July 2, 2022
  • July 2, 2022

Look at the sky: the clouds! – Now Habersham

By on January 9, 2022 0

Due to the wild weather fluctuations in winter, it is a good month to see many different cloud types. The atmosphere tends to be much wilder during the winter months over Georgia. In the last 2 weeks we have seen thunderstorms and snow. This week and next, we’re going to take a look at the different types of clouds you can see during these fun times.

Clouds are generally divided into 3 groups: low, medium and high. Low clouds form less than 6500 feet above the ground, average levels between 6500 feet and 23,000 feet and high clouds form between 16,500 feet and 45,000 feet. Very few cloud types develop above 45,000 feet due to a lack of humidity, but we’ll cover those that do later. Today, we are going to take a look at one group: high clouds!

All high clouds begin with the phrase “cirro” which was originally assigned by British scientist Luke Howard in 1802. They are then further divided into subtypes based on their composition, method of formation, and location. appearance.

High clouds are mostly ice crystals due to their height, and the most popular type of them is cirrus clouds. Cirrus clouds are common year round, but are more prolific in our region in winter than in summer. Cirrus clouds are very thin and usually occur well before cold fronts. They are generally considered a fair weather cloud, although they can form above thunderstorms when the updraft forces water above the storm. They appear thin and wispy and often result in stunningly beautiful sunsets.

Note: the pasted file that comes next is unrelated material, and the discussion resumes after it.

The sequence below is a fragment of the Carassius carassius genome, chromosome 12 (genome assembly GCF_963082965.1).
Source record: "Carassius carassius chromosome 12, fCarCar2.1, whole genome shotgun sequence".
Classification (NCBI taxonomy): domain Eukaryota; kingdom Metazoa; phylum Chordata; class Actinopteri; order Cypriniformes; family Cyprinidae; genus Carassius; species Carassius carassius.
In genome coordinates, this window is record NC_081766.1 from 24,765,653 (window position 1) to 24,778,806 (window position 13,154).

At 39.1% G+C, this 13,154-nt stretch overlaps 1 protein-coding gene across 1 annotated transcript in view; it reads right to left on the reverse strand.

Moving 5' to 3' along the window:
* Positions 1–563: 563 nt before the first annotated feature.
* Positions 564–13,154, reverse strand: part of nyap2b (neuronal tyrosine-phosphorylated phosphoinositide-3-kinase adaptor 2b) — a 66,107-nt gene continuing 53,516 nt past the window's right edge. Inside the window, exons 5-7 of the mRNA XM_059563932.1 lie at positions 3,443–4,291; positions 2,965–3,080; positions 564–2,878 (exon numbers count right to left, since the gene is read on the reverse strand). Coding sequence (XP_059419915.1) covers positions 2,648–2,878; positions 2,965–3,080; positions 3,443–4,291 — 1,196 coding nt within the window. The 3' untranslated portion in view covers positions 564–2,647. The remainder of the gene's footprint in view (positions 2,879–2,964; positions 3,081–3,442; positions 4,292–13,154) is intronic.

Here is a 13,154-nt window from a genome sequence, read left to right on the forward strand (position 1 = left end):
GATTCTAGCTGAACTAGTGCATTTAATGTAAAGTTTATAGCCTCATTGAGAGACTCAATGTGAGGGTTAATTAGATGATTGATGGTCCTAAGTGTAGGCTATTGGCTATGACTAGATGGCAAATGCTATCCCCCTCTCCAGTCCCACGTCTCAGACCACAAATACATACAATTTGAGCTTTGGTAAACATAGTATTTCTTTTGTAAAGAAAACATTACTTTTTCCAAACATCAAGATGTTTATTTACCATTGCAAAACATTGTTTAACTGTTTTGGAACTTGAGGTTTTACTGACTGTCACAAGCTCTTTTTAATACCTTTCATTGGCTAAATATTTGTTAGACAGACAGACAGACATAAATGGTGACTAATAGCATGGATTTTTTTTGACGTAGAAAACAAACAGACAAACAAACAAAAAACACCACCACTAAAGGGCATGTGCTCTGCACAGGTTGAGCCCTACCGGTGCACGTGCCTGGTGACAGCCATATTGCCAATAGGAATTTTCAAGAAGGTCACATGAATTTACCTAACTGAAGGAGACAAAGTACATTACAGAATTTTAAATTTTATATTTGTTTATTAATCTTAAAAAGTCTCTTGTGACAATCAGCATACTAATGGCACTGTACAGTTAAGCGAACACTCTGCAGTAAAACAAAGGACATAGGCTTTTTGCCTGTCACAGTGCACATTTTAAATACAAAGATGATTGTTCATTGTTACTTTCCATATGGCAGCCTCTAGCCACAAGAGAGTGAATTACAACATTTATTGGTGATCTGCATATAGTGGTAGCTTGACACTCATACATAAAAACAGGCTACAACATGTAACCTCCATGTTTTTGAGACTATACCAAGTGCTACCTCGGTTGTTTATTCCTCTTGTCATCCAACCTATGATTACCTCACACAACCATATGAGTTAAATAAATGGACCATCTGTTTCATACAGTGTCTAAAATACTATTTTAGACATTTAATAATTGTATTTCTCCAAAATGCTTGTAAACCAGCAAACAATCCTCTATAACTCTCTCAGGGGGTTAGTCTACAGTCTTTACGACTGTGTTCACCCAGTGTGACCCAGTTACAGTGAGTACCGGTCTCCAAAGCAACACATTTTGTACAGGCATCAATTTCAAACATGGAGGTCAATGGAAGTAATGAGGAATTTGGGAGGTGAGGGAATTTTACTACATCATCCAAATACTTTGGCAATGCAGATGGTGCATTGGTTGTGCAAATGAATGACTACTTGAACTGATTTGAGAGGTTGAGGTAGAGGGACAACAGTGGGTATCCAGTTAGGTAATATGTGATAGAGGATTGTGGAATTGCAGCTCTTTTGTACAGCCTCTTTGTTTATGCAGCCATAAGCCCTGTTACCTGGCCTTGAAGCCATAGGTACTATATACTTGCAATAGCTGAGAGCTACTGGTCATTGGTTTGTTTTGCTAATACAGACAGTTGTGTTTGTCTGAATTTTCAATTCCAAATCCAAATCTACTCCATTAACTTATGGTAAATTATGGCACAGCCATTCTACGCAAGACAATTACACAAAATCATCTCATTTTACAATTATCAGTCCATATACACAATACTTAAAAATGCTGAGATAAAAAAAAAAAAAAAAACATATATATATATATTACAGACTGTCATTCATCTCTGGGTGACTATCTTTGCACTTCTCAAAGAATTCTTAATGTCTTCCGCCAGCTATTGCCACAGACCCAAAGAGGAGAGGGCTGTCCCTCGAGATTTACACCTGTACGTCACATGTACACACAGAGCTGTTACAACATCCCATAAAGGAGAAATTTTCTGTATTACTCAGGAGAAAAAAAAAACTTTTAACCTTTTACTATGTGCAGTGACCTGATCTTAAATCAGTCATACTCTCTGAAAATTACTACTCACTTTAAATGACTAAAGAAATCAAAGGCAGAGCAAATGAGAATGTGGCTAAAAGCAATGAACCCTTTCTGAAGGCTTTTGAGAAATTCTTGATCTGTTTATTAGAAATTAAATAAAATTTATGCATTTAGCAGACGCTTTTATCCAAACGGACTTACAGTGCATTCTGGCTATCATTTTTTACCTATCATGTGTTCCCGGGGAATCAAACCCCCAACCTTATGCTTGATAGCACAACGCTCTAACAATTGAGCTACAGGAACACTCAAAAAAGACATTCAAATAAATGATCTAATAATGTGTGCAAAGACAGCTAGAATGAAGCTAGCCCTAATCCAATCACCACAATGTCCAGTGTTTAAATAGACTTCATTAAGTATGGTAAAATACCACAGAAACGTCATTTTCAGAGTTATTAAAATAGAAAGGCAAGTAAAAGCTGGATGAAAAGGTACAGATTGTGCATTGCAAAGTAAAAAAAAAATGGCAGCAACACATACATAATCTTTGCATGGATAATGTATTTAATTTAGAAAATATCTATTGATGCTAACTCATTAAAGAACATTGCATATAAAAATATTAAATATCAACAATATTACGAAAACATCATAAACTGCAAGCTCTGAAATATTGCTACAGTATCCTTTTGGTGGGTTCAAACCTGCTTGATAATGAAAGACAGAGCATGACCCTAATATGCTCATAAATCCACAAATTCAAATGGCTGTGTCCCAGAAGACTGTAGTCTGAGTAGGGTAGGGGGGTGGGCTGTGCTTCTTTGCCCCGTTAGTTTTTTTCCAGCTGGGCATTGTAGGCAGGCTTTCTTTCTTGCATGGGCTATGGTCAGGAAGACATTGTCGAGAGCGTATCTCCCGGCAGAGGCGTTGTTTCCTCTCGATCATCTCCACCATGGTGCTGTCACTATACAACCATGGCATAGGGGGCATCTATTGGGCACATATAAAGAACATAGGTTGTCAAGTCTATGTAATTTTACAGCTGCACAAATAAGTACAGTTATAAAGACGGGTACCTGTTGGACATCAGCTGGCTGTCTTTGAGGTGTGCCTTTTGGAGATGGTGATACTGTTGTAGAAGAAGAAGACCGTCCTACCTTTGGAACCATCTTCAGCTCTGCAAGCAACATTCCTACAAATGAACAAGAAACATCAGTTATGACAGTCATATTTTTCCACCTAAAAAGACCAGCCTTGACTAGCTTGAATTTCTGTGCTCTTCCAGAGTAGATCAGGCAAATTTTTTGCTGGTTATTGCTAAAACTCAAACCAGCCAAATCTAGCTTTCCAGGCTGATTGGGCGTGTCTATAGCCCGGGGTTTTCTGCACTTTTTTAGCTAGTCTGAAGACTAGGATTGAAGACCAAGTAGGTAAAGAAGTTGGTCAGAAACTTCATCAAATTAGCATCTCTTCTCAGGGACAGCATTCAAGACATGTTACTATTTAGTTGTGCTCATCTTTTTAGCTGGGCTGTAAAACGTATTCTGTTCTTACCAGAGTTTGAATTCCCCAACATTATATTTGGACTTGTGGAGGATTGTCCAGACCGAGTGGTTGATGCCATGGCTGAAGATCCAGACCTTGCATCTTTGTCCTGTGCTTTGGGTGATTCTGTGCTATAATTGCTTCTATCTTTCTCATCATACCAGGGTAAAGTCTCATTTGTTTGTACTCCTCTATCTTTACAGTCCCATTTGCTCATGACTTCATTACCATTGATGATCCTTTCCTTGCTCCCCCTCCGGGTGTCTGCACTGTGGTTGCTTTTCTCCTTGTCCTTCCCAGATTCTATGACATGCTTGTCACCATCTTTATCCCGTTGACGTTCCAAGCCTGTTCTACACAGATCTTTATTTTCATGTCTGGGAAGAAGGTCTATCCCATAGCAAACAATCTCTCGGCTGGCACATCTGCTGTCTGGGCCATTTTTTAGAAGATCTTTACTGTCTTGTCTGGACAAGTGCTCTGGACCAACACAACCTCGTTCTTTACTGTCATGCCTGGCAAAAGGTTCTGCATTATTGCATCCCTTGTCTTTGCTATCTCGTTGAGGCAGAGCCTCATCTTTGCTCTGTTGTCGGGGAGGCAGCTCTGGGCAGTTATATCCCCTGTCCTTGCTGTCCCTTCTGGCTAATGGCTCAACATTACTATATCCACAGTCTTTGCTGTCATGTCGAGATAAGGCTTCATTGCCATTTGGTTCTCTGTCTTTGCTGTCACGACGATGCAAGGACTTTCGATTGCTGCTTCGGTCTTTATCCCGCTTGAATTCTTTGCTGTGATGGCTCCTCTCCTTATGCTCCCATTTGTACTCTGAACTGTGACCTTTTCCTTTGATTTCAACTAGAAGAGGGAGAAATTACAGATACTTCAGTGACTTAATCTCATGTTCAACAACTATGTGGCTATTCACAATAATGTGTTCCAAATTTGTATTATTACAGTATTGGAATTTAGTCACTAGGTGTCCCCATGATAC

By PiccoloNamek on English Wikipedia, CC BY-SA 3.0, https://commons.wikimedia.org/w/index.php?curid=1142092

Another type of high cloud is the cirrostratus. The term “stratus” is commonly used for all flat bottom clouds. Cirrostratus clouds are similar to cirrus clouds, but indicate increased humidity. They are common before cold fronts and often indicate that rain is coming soon. They are also the most common cause of halos around the sun and moon. There is an old tale of women that says the number of stars visible inside the halo is the number of days before it rains. As I mentioned earlier, these clouds almost always precede rain, so there is some truth to this story, although the number of stars inside has nothing to do with it.

CC BY-SA 3.0, https://commons.wikimedia.org/w/index.php?curid=246913

The third type of high cloud is cirrocumulus. These clouds are mostly ice, but contain some supercooled water droplets. They are less common than the other two high cloud types and only form in patches. They appear as many thin, puffy clouds, all distinct from each other but very close to each other. Cirrocumulus clouds indicate instability in the troposphere that most often occurs upstream of a cold front. Much like their cousin cirrostratus, cirrocumulus clouds indicate that rain is most likely on the way. Locally, we also see them during the summer when pop-up thunderstorms occur.

These three types of high cloud occur during the winter in the Southeastern United States. They can almost all be seen before cold fronts and with cirrostratus and cirrocumulus clouds you can use them to forecast the weather without needing a phone app!

Check back next week as we tackle mid-level clouds!

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